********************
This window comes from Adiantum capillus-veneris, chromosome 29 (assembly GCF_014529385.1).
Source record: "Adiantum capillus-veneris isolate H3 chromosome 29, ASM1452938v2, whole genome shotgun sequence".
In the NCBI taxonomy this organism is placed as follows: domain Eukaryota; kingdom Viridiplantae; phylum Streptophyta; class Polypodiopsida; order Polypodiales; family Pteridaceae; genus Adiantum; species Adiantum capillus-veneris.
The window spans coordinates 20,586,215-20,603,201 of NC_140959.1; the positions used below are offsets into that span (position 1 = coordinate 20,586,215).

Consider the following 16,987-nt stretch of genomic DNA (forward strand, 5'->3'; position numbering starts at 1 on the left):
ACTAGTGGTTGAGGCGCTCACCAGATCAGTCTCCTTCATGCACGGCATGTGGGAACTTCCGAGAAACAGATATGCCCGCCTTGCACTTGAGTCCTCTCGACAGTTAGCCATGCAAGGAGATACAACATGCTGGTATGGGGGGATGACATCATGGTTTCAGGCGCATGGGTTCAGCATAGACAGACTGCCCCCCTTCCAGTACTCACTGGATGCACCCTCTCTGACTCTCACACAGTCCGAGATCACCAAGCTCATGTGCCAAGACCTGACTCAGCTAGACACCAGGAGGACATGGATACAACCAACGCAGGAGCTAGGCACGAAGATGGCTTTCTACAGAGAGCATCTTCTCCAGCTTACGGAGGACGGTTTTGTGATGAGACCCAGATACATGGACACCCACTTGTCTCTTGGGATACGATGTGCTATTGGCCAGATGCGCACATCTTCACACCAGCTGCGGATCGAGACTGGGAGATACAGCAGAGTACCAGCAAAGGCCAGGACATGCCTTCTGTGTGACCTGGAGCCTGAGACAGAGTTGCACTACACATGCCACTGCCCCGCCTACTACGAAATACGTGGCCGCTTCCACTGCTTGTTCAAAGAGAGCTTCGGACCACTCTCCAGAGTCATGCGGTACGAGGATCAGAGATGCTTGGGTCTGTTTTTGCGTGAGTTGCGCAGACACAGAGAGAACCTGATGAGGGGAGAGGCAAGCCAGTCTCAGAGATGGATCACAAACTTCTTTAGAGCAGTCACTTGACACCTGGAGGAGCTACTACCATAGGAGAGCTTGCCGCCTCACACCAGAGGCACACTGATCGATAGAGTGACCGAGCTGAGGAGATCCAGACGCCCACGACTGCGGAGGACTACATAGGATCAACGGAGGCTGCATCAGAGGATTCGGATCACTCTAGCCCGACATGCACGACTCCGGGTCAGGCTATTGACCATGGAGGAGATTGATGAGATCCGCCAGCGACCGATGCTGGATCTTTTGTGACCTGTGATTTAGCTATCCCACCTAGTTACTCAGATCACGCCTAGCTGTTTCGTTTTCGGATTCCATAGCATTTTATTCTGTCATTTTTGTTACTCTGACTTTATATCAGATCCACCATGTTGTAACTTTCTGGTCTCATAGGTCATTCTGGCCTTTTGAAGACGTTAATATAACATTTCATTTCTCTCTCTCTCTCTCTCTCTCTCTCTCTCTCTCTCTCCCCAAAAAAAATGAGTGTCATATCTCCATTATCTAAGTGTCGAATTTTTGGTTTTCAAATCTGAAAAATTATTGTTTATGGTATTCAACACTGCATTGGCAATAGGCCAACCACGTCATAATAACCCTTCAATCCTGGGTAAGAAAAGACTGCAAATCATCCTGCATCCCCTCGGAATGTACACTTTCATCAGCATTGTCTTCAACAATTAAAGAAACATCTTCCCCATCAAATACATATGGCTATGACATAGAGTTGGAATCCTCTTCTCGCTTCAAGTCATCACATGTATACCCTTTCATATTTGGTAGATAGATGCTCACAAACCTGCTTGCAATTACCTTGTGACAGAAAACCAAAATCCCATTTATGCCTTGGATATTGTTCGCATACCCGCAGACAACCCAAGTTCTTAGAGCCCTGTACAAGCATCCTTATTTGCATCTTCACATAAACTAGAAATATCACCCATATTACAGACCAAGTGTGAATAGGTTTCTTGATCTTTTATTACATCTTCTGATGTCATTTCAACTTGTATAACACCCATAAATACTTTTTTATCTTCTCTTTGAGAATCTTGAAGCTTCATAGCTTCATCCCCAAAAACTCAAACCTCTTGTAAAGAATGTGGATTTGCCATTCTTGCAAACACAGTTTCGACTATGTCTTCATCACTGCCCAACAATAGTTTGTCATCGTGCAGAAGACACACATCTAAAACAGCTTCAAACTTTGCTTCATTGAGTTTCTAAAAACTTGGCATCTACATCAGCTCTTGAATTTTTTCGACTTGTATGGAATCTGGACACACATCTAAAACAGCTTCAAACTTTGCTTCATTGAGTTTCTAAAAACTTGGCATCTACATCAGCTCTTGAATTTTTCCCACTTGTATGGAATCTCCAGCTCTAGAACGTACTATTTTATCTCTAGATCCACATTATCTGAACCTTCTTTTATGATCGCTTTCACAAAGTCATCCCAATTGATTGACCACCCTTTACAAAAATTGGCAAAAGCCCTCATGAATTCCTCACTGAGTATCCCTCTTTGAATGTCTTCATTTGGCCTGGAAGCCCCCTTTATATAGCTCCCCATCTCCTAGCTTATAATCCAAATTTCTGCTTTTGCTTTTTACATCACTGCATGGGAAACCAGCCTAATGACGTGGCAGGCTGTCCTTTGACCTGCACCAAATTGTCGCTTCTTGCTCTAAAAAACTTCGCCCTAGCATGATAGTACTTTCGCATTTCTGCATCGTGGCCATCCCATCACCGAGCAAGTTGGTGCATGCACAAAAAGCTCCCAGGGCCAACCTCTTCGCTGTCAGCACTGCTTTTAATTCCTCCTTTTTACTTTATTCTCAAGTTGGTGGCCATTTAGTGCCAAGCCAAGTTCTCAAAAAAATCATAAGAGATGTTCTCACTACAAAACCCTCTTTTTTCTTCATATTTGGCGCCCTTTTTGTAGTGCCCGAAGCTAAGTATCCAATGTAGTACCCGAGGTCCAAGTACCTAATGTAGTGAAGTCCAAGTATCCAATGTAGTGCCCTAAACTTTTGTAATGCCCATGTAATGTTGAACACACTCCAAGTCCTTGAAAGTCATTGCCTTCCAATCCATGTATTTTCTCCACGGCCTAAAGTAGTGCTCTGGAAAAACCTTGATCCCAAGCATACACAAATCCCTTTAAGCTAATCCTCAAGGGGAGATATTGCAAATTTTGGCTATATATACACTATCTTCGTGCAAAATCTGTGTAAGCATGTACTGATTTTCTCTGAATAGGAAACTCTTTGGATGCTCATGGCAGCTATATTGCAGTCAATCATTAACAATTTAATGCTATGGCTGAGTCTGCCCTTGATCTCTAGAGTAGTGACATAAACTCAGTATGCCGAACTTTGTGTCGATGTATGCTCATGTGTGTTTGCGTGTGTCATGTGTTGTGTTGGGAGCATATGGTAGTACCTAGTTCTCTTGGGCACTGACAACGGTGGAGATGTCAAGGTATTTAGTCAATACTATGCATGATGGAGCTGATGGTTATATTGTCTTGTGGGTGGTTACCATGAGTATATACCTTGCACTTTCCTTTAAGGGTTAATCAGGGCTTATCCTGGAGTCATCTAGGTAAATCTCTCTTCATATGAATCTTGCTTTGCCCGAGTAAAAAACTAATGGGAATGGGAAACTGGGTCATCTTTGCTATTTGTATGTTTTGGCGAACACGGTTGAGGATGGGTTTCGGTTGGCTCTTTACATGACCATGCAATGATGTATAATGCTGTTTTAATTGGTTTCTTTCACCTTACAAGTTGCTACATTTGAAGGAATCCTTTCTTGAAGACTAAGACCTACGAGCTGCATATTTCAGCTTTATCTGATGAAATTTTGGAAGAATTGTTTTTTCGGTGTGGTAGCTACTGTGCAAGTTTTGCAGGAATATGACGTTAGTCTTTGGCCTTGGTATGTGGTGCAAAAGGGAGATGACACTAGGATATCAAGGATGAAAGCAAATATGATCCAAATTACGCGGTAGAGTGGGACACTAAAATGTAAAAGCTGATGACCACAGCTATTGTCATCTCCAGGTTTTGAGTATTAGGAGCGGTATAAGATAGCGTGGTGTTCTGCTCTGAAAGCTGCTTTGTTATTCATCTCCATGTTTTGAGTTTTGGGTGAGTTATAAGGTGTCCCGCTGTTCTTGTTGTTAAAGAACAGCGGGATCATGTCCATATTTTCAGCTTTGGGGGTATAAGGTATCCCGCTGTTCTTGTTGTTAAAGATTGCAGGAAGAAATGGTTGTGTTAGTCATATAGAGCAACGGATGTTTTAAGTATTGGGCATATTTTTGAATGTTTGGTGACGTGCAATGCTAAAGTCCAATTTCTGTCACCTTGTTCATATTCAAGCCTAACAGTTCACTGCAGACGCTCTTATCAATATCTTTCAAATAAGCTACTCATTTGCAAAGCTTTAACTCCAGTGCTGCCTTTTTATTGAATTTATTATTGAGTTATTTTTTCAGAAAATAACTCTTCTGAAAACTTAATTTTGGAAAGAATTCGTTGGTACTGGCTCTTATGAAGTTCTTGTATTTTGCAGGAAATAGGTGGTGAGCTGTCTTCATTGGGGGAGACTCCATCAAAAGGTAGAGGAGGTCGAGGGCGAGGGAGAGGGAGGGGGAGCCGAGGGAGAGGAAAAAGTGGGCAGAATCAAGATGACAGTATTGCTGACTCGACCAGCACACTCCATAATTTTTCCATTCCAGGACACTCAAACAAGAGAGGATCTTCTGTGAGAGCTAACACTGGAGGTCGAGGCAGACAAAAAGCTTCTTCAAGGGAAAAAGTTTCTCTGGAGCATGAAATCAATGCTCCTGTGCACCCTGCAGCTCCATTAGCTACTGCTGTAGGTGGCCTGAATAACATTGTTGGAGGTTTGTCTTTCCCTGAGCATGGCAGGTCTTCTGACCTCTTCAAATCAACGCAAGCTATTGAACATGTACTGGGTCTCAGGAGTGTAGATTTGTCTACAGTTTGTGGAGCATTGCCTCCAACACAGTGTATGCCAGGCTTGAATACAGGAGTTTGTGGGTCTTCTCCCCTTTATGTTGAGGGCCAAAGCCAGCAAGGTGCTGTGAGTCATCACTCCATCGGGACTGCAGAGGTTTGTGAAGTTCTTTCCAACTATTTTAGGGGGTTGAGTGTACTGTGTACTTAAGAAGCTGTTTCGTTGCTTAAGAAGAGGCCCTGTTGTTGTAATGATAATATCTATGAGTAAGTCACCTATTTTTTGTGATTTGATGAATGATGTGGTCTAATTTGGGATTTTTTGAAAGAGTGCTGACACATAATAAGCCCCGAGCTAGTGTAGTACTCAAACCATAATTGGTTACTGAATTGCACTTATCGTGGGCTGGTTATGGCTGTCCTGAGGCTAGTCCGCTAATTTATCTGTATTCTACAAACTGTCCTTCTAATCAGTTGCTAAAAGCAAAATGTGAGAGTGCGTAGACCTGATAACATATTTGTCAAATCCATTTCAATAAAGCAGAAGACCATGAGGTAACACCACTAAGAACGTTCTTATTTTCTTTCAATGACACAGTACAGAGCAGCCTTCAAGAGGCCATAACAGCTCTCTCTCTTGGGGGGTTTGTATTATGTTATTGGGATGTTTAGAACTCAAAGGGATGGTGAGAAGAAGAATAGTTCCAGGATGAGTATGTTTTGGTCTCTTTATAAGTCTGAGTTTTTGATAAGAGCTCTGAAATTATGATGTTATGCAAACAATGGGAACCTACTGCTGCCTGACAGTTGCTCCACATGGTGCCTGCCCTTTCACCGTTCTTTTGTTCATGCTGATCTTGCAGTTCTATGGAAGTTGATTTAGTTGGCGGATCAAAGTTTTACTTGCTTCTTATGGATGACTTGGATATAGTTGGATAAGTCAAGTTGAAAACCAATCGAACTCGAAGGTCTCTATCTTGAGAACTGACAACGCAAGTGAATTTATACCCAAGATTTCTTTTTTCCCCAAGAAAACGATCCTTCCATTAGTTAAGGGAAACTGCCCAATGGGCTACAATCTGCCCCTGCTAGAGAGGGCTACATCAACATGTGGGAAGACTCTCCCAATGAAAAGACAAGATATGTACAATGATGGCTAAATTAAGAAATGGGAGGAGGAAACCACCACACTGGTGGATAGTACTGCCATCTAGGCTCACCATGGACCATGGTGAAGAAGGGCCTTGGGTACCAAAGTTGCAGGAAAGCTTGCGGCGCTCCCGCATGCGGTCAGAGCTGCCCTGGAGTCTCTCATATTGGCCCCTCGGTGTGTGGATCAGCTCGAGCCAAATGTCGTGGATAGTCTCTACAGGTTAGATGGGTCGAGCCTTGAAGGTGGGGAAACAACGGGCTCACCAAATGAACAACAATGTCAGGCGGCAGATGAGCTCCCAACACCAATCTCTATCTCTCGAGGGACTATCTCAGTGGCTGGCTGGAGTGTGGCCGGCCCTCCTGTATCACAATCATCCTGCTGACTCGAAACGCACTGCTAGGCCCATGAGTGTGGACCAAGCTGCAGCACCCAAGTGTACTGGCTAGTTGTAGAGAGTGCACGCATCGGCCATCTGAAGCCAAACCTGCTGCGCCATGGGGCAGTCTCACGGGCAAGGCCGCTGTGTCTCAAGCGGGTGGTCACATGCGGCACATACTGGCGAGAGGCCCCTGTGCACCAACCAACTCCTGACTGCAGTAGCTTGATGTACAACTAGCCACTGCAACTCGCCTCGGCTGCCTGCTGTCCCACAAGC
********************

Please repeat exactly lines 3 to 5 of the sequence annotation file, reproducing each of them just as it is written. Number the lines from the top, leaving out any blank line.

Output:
In the NCBI taxonomy this organism is placed as follows: domain Eukaryota; kingdom Viridiplantae; phylum Streptophyta; class Polypodiopsida; order Polypodiales; family Pteridaceae; genus Adiantum; species Adiantum capillus-veneris.
The window spans coordinates 20,586,215-20,603,201 of NC_140959.1; the positions used below are offsets into that span (position 1 = coordinate 20,586,215).

Consider the following 16,987-nt stretch of genomic DNA (forward strand, 5'->3'; position numbering starts at 1 on the left):